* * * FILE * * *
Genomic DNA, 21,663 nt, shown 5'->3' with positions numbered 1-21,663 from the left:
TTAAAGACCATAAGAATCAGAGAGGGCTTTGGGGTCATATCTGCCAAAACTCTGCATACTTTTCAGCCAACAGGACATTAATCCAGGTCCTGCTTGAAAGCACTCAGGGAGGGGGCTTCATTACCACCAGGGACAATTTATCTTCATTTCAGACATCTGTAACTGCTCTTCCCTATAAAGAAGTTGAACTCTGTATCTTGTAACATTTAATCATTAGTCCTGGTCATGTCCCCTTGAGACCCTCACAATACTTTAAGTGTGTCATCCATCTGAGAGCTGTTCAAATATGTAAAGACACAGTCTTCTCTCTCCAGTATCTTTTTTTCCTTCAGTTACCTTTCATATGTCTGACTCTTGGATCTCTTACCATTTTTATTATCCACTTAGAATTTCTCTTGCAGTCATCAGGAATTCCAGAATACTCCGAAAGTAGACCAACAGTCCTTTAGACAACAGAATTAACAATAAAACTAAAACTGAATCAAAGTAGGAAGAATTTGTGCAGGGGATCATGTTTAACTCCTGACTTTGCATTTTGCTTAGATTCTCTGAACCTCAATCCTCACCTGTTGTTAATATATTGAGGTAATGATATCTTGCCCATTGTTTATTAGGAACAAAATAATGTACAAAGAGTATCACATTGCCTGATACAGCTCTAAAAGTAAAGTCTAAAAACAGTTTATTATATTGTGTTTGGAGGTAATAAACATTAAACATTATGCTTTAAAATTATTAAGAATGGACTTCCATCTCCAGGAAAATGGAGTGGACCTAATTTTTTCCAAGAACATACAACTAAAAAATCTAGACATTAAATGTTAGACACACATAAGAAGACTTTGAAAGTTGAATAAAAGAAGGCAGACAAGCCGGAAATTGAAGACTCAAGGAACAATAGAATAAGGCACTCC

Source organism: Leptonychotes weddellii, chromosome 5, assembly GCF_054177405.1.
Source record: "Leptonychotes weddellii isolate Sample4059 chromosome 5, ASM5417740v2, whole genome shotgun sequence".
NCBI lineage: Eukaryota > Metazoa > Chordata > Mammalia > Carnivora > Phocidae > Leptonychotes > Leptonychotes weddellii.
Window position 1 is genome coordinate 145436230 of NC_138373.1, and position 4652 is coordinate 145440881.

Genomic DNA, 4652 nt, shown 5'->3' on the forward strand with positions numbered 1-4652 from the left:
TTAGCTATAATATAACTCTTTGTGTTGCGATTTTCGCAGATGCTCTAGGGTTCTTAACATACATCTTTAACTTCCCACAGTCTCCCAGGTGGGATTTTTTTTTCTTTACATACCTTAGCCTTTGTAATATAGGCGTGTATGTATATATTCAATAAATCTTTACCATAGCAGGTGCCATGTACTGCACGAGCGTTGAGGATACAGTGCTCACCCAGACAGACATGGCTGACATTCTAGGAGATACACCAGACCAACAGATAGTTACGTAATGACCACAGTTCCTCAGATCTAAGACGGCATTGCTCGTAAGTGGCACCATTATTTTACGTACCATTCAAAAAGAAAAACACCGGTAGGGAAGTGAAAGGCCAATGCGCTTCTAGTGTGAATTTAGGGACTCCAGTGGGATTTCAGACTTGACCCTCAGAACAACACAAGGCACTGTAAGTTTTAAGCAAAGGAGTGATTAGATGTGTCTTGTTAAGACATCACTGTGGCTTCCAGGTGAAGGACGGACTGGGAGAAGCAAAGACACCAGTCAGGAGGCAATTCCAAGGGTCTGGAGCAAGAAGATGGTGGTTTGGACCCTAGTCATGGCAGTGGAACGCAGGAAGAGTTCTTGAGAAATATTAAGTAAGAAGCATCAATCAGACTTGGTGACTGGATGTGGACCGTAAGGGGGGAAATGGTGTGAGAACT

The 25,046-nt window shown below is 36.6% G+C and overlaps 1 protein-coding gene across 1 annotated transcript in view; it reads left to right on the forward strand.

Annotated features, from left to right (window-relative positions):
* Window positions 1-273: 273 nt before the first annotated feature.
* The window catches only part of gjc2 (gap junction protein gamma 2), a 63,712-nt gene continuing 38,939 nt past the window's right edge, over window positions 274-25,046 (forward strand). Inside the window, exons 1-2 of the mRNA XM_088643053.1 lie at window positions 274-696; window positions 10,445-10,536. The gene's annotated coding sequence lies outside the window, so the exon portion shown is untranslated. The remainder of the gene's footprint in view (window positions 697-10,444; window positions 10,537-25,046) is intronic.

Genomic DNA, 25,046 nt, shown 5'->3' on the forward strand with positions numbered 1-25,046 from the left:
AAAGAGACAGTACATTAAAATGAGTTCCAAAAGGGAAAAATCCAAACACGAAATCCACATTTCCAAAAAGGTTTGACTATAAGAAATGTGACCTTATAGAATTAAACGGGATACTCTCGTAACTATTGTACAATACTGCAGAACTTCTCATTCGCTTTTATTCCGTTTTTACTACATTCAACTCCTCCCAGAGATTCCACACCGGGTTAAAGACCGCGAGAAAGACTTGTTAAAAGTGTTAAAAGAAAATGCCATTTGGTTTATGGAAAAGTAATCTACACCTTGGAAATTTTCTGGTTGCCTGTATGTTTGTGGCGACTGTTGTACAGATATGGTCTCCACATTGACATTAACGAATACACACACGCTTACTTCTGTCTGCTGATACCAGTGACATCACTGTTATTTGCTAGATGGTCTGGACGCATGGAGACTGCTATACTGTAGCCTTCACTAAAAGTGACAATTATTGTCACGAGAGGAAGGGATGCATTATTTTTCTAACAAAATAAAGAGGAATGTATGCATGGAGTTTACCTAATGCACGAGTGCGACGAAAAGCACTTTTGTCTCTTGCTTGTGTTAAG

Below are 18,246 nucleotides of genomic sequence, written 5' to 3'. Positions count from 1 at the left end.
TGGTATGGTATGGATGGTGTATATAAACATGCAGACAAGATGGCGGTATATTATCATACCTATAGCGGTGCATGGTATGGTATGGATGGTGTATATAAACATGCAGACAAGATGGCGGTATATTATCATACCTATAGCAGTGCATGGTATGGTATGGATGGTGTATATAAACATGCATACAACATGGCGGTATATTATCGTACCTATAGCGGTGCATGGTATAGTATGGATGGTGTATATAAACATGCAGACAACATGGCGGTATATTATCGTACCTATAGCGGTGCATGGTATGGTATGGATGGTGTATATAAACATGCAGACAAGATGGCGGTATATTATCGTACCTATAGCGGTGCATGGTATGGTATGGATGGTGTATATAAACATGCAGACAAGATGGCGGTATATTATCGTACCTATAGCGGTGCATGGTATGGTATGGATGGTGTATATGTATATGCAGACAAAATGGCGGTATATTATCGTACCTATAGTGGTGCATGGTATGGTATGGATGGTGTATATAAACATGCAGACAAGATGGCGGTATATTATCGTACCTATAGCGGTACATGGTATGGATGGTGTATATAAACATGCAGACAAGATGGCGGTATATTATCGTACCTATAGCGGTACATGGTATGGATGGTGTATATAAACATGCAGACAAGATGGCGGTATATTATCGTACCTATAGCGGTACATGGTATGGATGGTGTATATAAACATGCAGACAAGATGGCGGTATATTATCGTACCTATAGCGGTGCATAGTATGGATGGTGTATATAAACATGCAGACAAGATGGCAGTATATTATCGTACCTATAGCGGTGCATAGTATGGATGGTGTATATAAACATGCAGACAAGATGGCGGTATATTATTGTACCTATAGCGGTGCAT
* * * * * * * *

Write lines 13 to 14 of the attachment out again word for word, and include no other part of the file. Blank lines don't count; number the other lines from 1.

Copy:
Genomic DNA, 25,046 nt, shown 5'->3' on the forward strand with positions numbered 1-25,046 from the left:
AAAGAGACAGTACATTAAAATGAGTTCCAAAAGGGAAAAATCCAAACACGAAATCCACATTTCCAAAAAGGTTTGACTATAAGAAATGTGACCTTATAGAATTAAACGGGATACTCTCGTAACTATTGTACAATACTGCAGAACTTCTCATTCGCTTTTATTCCGTTTTTACTACATTCAACTCCTCCCAGAGATTCCACACCGGGTTAAAGACCGCGAGAAAGACTTGTTAAAAGTGTTAAAAGAAAATGCCATTTGGTTTATGGAAAAGTAATCTACACCTTGGAAATTTTCTGGTTGCCTGTATGTTTGTGGCGACTGTTGTACAGATATGGTCTCCACATTGACATTAACGAATACACACACGCTTACTTCTGTCTGCTGATACCAGTGACATCACTGTTATTTGCTAGATGGTCTGGACGCATGGAGACTGCTATACTGTAGCCTTCACTAAAAGTGACAATTATTGTCACGAGAGGAAGGGATGCATTATTTTTCTAACAAAATAAAGAGGAATGTATGCATGGAGTTTACCTAATGCACGAGTGCGACGAAAAGCACTTTTGTCTCTTGCTTGTGTTAAG